Education Not a Fundamental Right, Appeals Court Says in Decision Upholding Texas State-Aid System
Property-poor Texas school districts challenging the state's school-finance system will appeal a three-judge panel's finding that the funding method does not violate the Texas constitution.
In a 2-to-1 opinion handed down Dec. 14, the state's Third District Court of Appeals reversed Judge Harley Clark's April 1987 ruling that students in school districts with low per-pupil expenditures were being denied an "efficient" education as mandated by the constitution.
Judge Clark, in a ruling that set an unusually stringent definition of financial equity, had ordered the legislature to develop a new funding system by September 1989.
The appeals court found that education is not a "fundamental right" in Texas, and that the state's reliance on property taxes to raise school revenues is "rationally related to effectuating local control of education."
In addition, wrote Justices Bob Shannon and Marilyn Aboussie, deciding whether a particular funding scheme is "efficient" or not under the state's constitutional language "is essentially a political question not suitable for judicial review."
In a dissenting opinion, Justice Bob Gammage concluded that the current system is unconstitutional because it "denies fully one-third of its students a substantially equal educational opportunity to attain even the basic minimum required standards."
Last week, the appeals court panel denied rehearing motions by attorney Al Kauffman, a lawyer for the 12 districts that filed the suit in 1984, and attorneys representing more than 50 school districts that have intervened.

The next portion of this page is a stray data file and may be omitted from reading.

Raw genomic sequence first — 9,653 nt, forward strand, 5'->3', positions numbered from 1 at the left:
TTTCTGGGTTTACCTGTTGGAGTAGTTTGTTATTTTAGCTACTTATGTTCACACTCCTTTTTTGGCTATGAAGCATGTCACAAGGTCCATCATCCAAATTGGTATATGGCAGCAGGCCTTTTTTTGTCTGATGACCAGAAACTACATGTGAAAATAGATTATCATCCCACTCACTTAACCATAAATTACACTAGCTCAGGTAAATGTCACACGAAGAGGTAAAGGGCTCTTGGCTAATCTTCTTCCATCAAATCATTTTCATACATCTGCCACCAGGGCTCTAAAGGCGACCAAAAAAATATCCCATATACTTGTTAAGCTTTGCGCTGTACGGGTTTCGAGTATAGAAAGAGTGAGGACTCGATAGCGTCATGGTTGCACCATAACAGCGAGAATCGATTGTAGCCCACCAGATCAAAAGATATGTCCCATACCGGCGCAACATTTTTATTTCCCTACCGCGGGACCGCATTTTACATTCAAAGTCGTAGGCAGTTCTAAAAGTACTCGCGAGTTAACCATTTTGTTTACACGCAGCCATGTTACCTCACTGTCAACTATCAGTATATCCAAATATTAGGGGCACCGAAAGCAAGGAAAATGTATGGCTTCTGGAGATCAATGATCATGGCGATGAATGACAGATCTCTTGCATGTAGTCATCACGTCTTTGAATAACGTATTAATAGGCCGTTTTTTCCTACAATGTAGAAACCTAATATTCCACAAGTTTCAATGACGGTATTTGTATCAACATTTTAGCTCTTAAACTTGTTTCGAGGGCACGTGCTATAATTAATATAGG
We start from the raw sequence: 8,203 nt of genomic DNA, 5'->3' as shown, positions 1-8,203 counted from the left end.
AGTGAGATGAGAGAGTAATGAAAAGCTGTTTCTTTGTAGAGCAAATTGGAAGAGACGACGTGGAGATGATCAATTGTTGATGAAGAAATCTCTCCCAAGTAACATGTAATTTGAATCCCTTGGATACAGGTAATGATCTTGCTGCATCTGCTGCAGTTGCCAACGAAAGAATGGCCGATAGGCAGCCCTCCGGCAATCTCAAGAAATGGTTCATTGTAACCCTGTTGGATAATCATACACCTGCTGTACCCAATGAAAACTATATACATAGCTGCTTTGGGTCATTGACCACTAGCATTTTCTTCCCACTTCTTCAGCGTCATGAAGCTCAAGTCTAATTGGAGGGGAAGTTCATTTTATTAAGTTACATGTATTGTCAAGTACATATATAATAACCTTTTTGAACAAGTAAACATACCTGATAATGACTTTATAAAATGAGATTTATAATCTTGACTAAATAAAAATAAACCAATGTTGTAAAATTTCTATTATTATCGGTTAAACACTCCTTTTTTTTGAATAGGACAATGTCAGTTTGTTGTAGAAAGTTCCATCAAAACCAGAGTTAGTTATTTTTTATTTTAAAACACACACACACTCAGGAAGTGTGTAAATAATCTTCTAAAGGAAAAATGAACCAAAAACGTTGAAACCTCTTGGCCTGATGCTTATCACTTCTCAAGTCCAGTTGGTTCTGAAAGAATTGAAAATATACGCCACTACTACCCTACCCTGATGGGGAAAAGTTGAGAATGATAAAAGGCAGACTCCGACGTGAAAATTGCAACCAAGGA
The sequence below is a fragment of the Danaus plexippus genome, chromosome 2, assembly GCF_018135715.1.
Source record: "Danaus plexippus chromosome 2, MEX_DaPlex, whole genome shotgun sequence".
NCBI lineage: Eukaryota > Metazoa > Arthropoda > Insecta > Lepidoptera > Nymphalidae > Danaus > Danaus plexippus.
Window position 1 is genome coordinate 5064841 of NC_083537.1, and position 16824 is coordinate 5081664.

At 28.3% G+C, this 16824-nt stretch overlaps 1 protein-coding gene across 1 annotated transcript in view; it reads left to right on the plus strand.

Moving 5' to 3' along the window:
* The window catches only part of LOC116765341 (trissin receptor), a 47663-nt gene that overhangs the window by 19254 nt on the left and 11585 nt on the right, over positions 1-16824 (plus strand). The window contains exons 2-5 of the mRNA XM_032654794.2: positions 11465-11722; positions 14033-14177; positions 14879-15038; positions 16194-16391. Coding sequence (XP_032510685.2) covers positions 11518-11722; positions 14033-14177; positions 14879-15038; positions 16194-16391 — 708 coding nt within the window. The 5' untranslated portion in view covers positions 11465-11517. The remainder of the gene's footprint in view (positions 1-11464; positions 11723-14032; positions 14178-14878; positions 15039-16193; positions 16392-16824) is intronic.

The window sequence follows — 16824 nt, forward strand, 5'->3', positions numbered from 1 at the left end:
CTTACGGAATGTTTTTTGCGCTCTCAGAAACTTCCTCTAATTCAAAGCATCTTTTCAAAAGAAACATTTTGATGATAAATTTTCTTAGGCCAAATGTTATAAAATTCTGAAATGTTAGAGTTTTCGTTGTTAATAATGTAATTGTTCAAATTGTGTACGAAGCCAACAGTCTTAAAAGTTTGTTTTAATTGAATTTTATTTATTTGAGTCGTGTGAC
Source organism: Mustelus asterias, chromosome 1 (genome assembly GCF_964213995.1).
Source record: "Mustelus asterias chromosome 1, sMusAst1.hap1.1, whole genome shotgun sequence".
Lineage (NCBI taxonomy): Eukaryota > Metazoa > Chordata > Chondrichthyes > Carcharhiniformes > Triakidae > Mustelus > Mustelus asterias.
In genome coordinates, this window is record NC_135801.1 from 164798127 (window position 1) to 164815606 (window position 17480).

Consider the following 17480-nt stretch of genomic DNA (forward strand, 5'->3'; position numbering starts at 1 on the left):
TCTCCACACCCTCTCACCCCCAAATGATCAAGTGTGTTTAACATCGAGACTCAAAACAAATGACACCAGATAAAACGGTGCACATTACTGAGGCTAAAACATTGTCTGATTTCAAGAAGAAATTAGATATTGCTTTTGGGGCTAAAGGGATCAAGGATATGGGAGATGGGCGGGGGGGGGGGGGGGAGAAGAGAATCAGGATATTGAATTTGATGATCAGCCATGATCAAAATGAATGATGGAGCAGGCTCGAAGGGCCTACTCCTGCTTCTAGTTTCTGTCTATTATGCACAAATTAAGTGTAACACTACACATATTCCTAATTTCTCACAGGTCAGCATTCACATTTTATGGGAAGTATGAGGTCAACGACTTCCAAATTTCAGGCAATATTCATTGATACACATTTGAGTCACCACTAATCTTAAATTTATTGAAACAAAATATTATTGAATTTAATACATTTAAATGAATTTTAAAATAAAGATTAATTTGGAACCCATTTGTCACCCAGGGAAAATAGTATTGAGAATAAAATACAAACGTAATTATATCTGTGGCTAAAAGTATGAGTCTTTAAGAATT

Craig Foster, executive director of Equity Center, a research and information source for the property-poor districts, said an appeal will be filed within 30 days to the state Supreme Court.
Texas lawmakers and officials, meanwhile, announced that although the state won the appellate round of the case, they would urge the adoption of a finance-reform measure this year, a move expected to be politically contentious.
Two panels appointed separately by the governor and legislative leaders recently issued detailed recommendations for changing the system.
Although Attorney General Jim Mattox believes that the existing system is constitutional "and could be defended" on strictly legal grounds, according to a spokesman, Ron Ducek, he also has concluded that it "should be changed and cannot be defended on other grounds as being fair and equitable to students."
Commissioner of Education William N. Kirby has also called on legislators to change the formula to ensure equity and fairness.
Gov. William P. Clements Jr. also has urged the legislature to take steps to improve the quality of edu8cation in the state. At the same time, however, he has indicated he will continue to press for a constitutional amendment that would remove the school-finance issue from judicial purview.
The appeals panel's majority opinion relied heavily on the U.S. Supreme Court's landmark 1973 ruling in San Antonio Independent School District v. Rodriguez, an earlier suit challenging the legality of Texas's school-aid system. In that case, the High Court found that education was not a fundamental right protected under the federal Constitution.
Applying a line of reasoning similar to that in Rodriguez, Justices Shannon and Aboussie concluded "that education, although vital, does not arise to the same level as the right to engage in freedom of speech or to exercise religion free of governmental interference, both rights which have long been recognized as fundamental and entitled to protection under both the federal and state constitutions."
In his dissent, Justice Gammage argued that the majority's reliance on Rodriguez was incorrect because the case before them was brought under state and not federal law.
The Texas constitution, he noted, "explicitly recognizes that education is indispensable to the meaningful exercise of other fundamental liberties and rights and mandates the legislature to make suitable provision for an efficient education system."